[arin-ppml] How hard is it to transition to IPv6?
khelms at zcorum.com
Fri Mar 27 17:26:51 EDT 2009
That is an interesting choice of words. I don't know what kind of
people you work for/with (I assume from your email address BT) but I can
tell you that if I told my customers, who are ISPs, that they should
stop "complaining" because they were "negligent" the response wouldn't
be all that friendly. There are hard economic realities here and it is
very easy for someone to simply say the small providers don't matter,
but there are lots areas in the US that wouldn't have service (phone,
cable, or Internet) if it weren't for small and apparently "negligent"
providers. What are ISPs supposed to do with customers that can't
afford a compliant device? Cut them off? Replace the device
ourselves? Globally ~1.4% of active browsing sessions are from systems
running Win 2000 and I don't have any problem saying that percentage is
much higher in rural markets. I still have some providers who report
significant usage of Win 98. While there is an unofficial patch out
there for Win 2000 (and steering customers to it is a whole new issue)
AFAIK there isn't anything for 98.
Finally, I am well aware that the transition will happen, you only have
to look here:
to see that we won't have any choice sometime very soon. What I object
to is the idea that because Google was able to make the transition
internally with "ease" that it will be all goodness and light for other
kinds of service providers.
michael.dillon at bt.com wrote:
>> Google has shown with the source code and programmers you can
>> fix the software in ~18 months. That's good news, isn't it?
>> If we can all drive home the requirements to the vendors it
>> seems like there is plenty of time to get stuff fixed and
>> deployed before it is an issue.
> People are wasting their breath complaining here. They should be beating
> down their vendors doors to fix the IPv6 problem, and if it is equipment
> bought within the last couple of years and the vendors down't have it
> high enough priority with delivery promised in the next 18 months, then
> they should immediately take those vendors to court and sue for damages.
> Get back all the money you paid, any costs of switching out the crap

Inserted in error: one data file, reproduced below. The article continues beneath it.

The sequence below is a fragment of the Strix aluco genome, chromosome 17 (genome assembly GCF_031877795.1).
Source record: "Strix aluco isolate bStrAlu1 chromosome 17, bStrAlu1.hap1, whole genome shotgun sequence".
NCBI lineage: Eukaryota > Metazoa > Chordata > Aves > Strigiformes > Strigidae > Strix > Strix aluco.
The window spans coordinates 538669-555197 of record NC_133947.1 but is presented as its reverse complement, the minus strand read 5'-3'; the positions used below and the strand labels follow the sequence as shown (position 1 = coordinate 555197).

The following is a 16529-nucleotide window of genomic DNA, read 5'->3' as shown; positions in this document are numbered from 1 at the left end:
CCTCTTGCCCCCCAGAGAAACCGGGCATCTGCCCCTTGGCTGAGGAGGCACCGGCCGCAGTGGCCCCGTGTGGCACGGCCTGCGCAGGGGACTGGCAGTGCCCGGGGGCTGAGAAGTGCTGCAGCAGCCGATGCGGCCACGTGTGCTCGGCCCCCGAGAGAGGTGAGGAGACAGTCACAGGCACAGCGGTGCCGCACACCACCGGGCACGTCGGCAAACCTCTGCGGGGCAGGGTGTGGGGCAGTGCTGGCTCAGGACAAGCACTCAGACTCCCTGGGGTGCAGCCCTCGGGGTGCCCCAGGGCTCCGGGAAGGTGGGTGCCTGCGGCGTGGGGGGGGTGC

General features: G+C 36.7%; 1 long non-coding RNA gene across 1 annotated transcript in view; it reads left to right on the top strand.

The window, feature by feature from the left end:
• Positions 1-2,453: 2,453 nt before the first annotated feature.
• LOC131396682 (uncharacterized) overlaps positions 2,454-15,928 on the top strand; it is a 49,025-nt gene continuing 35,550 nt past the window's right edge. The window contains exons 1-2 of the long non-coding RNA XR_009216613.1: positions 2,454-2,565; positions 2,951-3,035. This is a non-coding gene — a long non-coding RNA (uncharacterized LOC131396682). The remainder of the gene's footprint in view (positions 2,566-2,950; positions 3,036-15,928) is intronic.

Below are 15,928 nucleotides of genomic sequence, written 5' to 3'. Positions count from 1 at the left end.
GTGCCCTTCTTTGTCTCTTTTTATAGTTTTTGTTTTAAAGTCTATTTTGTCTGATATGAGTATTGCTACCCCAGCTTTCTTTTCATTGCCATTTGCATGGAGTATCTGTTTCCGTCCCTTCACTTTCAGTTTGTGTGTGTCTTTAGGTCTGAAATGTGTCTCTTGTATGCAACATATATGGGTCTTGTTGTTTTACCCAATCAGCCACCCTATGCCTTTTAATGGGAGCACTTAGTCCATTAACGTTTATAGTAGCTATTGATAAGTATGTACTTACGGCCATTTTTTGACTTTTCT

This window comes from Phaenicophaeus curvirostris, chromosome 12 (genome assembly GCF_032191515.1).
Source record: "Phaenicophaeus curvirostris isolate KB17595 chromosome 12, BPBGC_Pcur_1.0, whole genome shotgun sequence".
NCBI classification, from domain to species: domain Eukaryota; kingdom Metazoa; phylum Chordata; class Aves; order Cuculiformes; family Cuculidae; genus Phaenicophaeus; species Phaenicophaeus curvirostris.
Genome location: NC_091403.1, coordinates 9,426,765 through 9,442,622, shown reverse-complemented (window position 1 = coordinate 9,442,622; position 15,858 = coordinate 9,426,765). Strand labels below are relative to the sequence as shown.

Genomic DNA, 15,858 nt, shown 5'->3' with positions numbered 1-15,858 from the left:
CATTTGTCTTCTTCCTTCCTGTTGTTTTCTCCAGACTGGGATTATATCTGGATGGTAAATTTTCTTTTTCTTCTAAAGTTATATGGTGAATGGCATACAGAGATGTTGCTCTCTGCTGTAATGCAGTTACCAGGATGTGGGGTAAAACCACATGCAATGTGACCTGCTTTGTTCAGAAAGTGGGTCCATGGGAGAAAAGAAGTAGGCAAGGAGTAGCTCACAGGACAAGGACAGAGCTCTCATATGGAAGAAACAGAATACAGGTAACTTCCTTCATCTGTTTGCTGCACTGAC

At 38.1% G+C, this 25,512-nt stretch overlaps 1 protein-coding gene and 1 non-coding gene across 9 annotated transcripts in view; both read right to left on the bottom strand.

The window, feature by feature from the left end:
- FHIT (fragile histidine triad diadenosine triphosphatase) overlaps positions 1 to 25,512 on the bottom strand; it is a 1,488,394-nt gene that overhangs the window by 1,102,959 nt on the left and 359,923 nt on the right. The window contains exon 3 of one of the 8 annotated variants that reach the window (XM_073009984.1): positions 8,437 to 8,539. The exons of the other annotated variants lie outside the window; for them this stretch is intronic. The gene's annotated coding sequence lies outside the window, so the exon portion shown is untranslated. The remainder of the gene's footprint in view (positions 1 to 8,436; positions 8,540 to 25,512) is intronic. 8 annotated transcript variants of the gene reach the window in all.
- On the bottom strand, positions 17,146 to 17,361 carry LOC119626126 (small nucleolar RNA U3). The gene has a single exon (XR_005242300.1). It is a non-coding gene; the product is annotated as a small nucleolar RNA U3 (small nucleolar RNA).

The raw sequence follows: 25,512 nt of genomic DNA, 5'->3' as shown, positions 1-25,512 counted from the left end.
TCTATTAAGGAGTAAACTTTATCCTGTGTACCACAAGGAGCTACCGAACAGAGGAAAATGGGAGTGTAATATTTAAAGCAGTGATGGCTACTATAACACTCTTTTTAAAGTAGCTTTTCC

> equipment for another brand that can (or will) handle IPv6, plus
> Lots of companies have been negligent, both hardware/software vendors
> and network operators. Of course there is still enough time to recover
> from these mistakes if a company makes it a priority and sets some firm
> internal targets, but if one of your suppliers is not willing to make
> firm promisies, then take them to court and tear them to shreds now
> before they go bankrupt. Fact is that when IPv6 takes off it will be a
> flurry of activity and a lot of that will be companies moving away from
> suppliers who do not have enough IPv6 support. That will drive some
> companies into bankruptcy. That's just the way the economy works and in
> my personal opinion it is better for the economy to drive those
> companies into bankruptcy sooner rather than later.
> The time has come for everyone to stop denial and admit that
> circumstances are forcing us to deploy IPv6 regardless of whether it has
> the kind of business case that we prefer. If senior management is not
> past the denial stage and into the action stage then they are
> incompetent. Enough network operators have already moved into the action
> stage as well as companies like Google. It is clear that IPv6 deployment
> is the way forward out of this addressing mess.
> --Michael Dillon
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Vice President of Technology
ISP Alliance, Inc. DBA ZCorum
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